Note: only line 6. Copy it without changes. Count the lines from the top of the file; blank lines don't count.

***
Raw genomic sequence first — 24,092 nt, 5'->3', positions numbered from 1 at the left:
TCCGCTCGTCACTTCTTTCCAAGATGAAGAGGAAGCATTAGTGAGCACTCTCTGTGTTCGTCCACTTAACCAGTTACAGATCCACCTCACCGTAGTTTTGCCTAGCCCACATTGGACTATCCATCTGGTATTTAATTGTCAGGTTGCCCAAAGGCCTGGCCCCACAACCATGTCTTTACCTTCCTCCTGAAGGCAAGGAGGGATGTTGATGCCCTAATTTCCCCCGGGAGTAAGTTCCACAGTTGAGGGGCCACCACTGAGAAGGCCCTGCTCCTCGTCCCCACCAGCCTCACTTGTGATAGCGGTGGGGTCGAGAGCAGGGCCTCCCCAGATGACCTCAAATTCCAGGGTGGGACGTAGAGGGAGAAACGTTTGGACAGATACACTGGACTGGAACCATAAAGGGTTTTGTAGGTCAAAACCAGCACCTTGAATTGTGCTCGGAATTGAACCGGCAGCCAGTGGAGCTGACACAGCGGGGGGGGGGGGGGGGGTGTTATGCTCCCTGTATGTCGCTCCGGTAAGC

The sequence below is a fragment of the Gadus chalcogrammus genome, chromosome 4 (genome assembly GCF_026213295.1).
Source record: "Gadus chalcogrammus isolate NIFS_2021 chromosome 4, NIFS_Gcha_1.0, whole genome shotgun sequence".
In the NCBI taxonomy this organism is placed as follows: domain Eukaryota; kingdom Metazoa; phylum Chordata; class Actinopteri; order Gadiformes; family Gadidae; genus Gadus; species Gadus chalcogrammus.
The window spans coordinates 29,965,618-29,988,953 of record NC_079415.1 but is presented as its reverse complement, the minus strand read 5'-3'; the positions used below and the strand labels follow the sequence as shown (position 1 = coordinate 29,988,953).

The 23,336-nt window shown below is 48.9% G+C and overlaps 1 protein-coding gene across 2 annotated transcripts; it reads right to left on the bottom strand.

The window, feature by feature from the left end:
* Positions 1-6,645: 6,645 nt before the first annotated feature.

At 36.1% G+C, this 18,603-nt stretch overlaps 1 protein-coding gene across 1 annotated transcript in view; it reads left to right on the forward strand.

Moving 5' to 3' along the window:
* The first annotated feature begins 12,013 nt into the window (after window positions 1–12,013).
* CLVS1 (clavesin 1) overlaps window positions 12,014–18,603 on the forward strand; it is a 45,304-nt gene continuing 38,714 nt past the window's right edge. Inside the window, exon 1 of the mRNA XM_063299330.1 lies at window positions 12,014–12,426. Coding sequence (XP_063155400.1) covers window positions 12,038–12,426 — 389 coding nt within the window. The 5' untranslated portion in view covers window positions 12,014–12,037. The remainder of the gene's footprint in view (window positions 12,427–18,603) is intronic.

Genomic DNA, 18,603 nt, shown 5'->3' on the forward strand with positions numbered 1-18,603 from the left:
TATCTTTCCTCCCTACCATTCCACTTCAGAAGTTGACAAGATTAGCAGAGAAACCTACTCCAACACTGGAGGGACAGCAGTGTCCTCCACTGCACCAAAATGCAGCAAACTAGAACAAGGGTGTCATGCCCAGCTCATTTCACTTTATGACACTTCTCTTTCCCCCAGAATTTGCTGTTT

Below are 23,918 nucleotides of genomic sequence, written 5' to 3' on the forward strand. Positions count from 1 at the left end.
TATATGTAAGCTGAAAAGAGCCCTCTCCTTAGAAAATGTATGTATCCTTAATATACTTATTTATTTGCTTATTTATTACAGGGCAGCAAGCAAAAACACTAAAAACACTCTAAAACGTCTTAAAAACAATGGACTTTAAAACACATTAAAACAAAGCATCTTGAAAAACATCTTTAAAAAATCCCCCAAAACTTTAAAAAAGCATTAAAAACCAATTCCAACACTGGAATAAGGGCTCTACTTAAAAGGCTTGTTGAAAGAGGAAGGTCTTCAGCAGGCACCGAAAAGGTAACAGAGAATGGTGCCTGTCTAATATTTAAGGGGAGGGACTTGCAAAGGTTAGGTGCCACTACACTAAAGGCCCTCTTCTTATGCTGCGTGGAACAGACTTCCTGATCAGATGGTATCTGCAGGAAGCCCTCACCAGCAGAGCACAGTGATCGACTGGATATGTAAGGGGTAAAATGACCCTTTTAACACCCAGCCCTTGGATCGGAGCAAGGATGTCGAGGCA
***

The window spans coordinates 29,965,618-29,988,953 of record NC_079415.1 but is presented as its reverse complement, the minus strand read 5'-3'; the positions used below and the strand labels follow the sequence as shown (position 1 = coordinate 29,988,953).